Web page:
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An excessive heat warning is in effect for the entire Chicago area through 8 p.m. Tuesday, according to the National Weather Service, as near-record temperatures and dangerous humidity roll into the area.
According to CHI 5 meteorologist Alicia Roman, temperatures are expected to climb to 98 degrees, just one degree below the record for heat set in 1987, but the extreme humidity will make the air feel even hotter, with rates of heat reaching between 105 and 110 degrees in most places.
According to the National Weather Service, dangerously hot conditions can significantly increase the potential for heat-related illness, particularly for those who work or participate in outdoor activities.
“Drink plenty of fluids, stay in an air-conditioned room, stay out of the sun, and check on family and neighbors,” the weather service says. “Young children and pets should never be left unattended in vehicles under any circumstances.”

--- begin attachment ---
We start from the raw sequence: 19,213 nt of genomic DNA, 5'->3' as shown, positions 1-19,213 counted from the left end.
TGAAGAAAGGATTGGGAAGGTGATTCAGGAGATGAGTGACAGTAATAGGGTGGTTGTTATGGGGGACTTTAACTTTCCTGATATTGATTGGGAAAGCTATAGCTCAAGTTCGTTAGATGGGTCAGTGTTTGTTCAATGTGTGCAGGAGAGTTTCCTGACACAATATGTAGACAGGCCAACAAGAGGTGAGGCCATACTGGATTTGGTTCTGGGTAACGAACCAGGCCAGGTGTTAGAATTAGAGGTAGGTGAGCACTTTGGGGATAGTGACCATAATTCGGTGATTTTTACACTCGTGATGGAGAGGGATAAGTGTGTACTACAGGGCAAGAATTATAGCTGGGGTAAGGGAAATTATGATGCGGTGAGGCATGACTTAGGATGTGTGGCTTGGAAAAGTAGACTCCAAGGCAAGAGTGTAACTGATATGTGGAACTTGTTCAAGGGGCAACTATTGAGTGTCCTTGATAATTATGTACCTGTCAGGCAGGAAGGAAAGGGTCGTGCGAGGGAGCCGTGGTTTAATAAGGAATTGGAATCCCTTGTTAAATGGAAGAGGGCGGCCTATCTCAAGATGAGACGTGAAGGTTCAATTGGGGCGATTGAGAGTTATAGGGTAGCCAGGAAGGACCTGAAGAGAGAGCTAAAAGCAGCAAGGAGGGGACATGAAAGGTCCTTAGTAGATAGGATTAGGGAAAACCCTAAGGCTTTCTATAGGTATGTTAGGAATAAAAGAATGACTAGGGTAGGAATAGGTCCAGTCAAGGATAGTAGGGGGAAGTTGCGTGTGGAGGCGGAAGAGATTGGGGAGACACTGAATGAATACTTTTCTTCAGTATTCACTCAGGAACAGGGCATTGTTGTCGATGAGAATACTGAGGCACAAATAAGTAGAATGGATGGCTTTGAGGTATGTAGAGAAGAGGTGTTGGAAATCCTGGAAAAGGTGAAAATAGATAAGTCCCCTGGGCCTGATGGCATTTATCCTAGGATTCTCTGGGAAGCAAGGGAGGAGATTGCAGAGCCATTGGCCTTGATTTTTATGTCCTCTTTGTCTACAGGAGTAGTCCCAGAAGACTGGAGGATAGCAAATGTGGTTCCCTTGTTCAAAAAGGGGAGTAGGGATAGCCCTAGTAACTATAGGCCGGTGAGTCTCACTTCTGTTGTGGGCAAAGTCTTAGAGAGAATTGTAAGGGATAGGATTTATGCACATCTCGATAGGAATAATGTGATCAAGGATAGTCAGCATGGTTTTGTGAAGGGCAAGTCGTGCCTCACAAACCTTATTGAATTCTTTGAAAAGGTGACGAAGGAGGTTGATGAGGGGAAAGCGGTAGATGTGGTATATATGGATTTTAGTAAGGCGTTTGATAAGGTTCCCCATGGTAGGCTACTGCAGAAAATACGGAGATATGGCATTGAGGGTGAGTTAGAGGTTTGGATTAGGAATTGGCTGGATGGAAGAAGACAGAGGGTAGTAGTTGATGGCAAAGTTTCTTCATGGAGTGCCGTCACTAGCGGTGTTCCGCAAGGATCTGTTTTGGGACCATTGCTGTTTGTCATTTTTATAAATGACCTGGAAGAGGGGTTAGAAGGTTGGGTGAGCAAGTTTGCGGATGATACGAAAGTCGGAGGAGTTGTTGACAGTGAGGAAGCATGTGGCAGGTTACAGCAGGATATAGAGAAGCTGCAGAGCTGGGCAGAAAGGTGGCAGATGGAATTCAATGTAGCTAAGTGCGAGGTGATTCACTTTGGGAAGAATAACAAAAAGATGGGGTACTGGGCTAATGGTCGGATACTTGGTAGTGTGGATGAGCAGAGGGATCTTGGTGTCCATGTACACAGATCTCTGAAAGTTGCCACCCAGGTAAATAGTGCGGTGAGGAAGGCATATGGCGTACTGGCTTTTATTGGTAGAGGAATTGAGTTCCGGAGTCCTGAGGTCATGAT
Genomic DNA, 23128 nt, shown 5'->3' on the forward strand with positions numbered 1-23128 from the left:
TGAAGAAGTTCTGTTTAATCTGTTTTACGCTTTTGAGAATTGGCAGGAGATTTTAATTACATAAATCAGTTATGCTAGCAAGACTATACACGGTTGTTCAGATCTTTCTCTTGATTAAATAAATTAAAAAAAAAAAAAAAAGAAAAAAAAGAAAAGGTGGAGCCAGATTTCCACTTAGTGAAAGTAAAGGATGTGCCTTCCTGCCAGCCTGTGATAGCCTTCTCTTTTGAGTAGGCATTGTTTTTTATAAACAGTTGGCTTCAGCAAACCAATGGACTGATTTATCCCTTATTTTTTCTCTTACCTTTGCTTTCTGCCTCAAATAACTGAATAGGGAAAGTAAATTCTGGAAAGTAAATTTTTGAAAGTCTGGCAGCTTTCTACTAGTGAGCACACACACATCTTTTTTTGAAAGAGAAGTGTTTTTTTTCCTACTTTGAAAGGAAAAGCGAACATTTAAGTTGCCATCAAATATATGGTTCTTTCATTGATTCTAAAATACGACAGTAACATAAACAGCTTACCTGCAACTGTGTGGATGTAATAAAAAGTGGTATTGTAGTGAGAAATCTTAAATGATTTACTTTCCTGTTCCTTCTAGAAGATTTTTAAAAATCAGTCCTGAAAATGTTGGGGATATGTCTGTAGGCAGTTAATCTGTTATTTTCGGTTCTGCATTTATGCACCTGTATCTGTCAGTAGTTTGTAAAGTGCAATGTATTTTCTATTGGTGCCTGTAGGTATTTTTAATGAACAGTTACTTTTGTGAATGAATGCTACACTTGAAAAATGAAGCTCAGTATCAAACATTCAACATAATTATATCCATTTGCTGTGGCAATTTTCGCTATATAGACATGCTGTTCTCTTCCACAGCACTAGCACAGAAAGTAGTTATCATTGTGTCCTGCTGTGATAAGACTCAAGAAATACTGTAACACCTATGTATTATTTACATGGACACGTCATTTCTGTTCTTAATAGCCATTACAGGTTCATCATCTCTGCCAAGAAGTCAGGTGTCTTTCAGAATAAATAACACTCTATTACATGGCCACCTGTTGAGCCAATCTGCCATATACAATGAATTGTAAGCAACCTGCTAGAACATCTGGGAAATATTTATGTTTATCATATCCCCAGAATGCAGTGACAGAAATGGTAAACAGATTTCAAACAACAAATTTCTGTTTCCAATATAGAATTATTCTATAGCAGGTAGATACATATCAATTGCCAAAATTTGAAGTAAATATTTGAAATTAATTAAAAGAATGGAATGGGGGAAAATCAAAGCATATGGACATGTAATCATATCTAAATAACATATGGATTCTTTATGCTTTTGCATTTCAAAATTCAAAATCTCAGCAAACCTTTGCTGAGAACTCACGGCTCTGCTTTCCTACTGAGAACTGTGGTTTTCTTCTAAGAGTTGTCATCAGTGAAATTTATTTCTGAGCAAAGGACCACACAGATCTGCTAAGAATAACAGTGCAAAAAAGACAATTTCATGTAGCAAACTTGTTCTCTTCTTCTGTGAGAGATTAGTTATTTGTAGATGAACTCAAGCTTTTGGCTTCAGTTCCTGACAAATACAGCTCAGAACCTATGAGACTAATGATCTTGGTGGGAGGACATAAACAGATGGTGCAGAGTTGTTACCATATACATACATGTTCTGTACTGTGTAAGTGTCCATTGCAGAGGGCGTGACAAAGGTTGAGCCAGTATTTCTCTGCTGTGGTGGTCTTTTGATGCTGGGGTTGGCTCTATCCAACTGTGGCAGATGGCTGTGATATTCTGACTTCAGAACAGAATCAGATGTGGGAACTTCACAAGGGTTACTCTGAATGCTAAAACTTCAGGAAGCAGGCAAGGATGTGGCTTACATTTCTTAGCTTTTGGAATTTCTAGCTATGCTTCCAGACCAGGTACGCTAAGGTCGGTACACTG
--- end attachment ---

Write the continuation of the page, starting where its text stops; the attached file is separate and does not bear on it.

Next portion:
Heat exhaustion, a milder form of heat-related illness, can develop after several days of exposure to high temperatures and inadequate or imbalanced fluid replacement. Heat stroke is more serious and occurs when the body begins to lose its ability to regulate itself.
Here are the signs of heat stroke to watch out for:
- An extremely high body temperature
- dizziness and nausea
- Throbbing headache, strong rapid pulse
- Red, hot, dry skin
Chicago has cooling areas located at the city’s six community service centers, all of which will be active from 9 a.m. to 5 p.m. on Tuesdays and Wednesdays:
- Downtown Englewood – 1140 West 79th Street
- garfield center – 10 S. Kedzie Avenue
- king center – 4314 S. Cottage Grove
- North Central Zone – 845 West Wilson Avenue
- Chicago South Center – 8650 S. Commercial Ave.
- Trina Davila Center – 4312 West North Avenue.
While in the cooling areas, visitors must wear face masks, officials said. Free face coverings will be offered to those who do not have one and wish to use the cooling facilities, in accordance with the city website.
No relief from the heat is expected until Thursday, when temperatures are expected to drop back into the 80s.